Subscribe to microTalk

sub-itunes sub-android sub-email sub-rss

About Karl Klose 

Contact microTalk

Monday, 07 May 2018 23:11

You Gotta Be Squidding Me! A Discussion with Ned Ruby

Written by 
Published in microTalk


Ned Ruby is a professor at the University of Hawaii at Manoa who pioneered the study of a fascinating bacterial-squid symbiosis. The bacterium Vibrio fischeri colonizes the light organ of the squid Euprymna scolopes and produces light, which helps the squid avoid predation and provides the bacteria a protected place to thrive.

Over the course of several decades, Dr. Ruby, along with Dr. Margaret McFall-Ngai, have illuminated the complex and elegant interactions between the bacteria and the squid.

Dr. Ruby talks about what a symbiosis is, how V. fischeri can count how many friends are around them through quorum sensing, how they can specifically colonize the squid, and his missed opportunity to have been a professional trumpet player.

The MicroCase for listeners to solve is about John Shriek, a retired Marine who becomes ill after a camping trip with his son’s Pathfinder Troop.


  • Karl Klose, Ph.D. (UTSA)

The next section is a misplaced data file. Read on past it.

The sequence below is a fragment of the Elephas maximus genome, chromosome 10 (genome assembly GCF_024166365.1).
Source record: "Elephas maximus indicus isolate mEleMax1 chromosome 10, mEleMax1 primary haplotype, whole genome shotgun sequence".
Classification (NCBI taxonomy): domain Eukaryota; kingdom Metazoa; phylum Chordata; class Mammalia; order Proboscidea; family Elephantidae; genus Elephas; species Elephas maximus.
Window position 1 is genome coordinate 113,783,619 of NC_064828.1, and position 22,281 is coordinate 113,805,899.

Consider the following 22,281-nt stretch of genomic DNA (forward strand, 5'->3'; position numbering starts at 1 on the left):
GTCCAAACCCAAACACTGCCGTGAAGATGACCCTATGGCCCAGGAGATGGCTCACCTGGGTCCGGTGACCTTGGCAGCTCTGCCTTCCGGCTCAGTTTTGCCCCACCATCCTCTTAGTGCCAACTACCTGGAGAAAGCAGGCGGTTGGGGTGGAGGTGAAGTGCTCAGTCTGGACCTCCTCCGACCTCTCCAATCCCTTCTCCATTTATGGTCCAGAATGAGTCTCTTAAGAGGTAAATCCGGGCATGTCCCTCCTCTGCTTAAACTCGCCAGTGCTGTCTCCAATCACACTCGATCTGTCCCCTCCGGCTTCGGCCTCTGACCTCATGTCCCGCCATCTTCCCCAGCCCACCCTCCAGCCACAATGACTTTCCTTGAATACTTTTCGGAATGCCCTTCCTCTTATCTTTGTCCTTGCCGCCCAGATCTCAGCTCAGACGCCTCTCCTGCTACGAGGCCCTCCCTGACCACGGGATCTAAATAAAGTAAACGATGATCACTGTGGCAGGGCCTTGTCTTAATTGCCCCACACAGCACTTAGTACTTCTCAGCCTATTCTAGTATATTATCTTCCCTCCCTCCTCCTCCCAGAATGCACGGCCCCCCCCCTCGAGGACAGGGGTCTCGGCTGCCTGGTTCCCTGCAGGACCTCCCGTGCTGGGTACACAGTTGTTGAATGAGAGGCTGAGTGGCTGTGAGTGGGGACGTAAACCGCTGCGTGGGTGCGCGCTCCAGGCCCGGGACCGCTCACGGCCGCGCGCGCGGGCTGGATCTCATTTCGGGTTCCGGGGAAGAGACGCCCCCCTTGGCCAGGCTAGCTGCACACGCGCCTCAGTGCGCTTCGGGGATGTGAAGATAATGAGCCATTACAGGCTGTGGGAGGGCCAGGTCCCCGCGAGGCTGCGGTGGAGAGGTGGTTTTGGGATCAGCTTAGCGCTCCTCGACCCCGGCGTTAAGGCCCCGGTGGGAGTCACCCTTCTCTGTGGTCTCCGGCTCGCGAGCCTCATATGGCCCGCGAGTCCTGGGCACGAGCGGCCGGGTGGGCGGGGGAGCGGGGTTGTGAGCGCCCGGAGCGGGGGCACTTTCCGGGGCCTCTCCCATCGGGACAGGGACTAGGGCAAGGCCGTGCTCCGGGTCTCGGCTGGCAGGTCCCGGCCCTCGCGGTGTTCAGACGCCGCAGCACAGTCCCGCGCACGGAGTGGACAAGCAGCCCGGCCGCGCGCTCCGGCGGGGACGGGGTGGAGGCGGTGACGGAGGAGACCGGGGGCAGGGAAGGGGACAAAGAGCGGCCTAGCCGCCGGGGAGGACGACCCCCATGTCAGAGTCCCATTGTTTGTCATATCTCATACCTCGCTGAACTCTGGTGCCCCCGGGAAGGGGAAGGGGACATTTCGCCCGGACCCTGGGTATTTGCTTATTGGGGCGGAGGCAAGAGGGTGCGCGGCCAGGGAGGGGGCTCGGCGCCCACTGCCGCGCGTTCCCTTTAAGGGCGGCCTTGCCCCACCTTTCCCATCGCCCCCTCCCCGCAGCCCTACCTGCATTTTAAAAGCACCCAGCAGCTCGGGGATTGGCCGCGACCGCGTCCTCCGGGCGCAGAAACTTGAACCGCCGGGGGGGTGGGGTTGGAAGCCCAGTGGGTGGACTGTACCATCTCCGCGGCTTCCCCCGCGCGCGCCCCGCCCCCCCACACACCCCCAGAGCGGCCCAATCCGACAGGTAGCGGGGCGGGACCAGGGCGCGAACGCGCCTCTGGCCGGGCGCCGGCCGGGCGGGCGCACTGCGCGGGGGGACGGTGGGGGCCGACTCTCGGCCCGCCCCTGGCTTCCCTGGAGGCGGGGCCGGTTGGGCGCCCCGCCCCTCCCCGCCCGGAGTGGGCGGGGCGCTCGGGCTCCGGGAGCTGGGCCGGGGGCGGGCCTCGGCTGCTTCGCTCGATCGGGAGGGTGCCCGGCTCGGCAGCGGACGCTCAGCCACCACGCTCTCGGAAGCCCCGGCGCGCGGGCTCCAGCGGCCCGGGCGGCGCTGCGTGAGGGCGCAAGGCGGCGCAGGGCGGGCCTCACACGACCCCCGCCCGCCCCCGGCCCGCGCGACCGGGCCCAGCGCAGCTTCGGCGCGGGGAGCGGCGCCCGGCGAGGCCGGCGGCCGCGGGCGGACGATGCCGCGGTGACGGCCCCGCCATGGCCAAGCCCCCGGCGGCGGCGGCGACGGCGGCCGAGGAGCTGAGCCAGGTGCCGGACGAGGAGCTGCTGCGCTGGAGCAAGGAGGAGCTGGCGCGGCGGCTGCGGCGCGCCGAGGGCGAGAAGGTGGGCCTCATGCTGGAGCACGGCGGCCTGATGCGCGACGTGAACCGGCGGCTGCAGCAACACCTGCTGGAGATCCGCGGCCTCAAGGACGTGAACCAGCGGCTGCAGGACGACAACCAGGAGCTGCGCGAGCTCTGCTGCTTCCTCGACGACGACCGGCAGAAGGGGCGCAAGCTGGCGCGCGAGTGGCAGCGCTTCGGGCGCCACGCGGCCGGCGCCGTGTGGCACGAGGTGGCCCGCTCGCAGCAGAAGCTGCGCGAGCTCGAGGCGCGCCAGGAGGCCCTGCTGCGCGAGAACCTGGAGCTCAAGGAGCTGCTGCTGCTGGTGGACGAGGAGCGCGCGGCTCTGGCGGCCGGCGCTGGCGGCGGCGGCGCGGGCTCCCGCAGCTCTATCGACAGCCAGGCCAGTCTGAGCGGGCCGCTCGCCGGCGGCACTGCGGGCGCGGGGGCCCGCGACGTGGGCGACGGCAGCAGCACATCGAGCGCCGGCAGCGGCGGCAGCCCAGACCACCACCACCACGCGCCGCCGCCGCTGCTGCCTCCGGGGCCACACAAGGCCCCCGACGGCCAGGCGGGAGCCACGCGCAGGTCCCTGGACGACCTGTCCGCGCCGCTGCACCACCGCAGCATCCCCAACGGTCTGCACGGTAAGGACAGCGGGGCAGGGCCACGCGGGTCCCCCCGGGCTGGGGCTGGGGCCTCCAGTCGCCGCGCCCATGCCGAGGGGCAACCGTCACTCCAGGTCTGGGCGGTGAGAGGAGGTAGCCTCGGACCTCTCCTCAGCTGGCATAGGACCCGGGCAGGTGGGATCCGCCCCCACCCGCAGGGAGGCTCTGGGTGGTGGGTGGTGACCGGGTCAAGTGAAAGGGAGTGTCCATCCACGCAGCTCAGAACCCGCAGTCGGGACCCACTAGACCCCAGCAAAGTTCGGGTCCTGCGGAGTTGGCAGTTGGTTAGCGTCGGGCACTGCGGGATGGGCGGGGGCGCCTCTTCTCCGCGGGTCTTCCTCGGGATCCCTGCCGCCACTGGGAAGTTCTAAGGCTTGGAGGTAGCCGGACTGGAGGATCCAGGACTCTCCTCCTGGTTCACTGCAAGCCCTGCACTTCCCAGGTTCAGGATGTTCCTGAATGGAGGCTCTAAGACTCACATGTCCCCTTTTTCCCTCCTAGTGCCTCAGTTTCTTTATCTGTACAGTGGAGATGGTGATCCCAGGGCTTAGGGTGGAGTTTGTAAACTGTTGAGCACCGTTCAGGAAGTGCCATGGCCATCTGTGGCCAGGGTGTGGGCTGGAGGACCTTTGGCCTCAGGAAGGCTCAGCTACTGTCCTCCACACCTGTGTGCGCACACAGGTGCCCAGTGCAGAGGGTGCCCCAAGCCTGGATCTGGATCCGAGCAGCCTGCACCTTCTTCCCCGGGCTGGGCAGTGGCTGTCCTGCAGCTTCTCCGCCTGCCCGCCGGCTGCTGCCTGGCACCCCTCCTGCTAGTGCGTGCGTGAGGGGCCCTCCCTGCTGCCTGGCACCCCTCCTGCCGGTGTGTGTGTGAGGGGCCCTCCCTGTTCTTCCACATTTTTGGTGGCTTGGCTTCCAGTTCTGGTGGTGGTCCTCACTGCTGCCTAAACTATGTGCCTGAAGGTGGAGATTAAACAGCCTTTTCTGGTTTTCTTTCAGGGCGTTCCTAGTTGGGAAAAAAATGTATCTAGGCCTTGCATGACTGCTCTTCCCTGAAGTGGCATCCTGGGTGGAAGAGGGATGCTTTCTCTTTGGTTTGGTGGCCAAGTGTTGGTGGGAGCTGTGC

• Ned Ruby, Ph.D. (University of Hawaii at Manoa)
  • Jesus Romo (UTSA)

Subscribe to microTalk via Apple Podcasts, Android, Email or RSS and never miss an episode!


Last modified on Monday, 07 May 2018 23:21
Karl Klose

Karl Klose, Ph.D. is a Professor of Microbiology at the University of Texas San Antonio, the Director of the South Texas Center for Emerging Infectious Diseases (STCEID), and host of microTalk. He oversees the research on infectious diseases that is carried out in his laboratory by undergraduate, Masters’, and Ph.D. students, as well as research staff. He also teaches microbiology to undergraduate and graduate students.

Karl is enthusiastic about enlightening people to the fascinating world of microbes.  He has given two TED talks on antibiotic resistance. He has been a visiting professor in Kolkata India and Valparaiso Chile.  He has spent the past two years visiting ASM branch meetings through the Distinguished Lecturer program.  You can find Karl on Twitter and you can find STCEID on TwitterFacebook, and Instagram.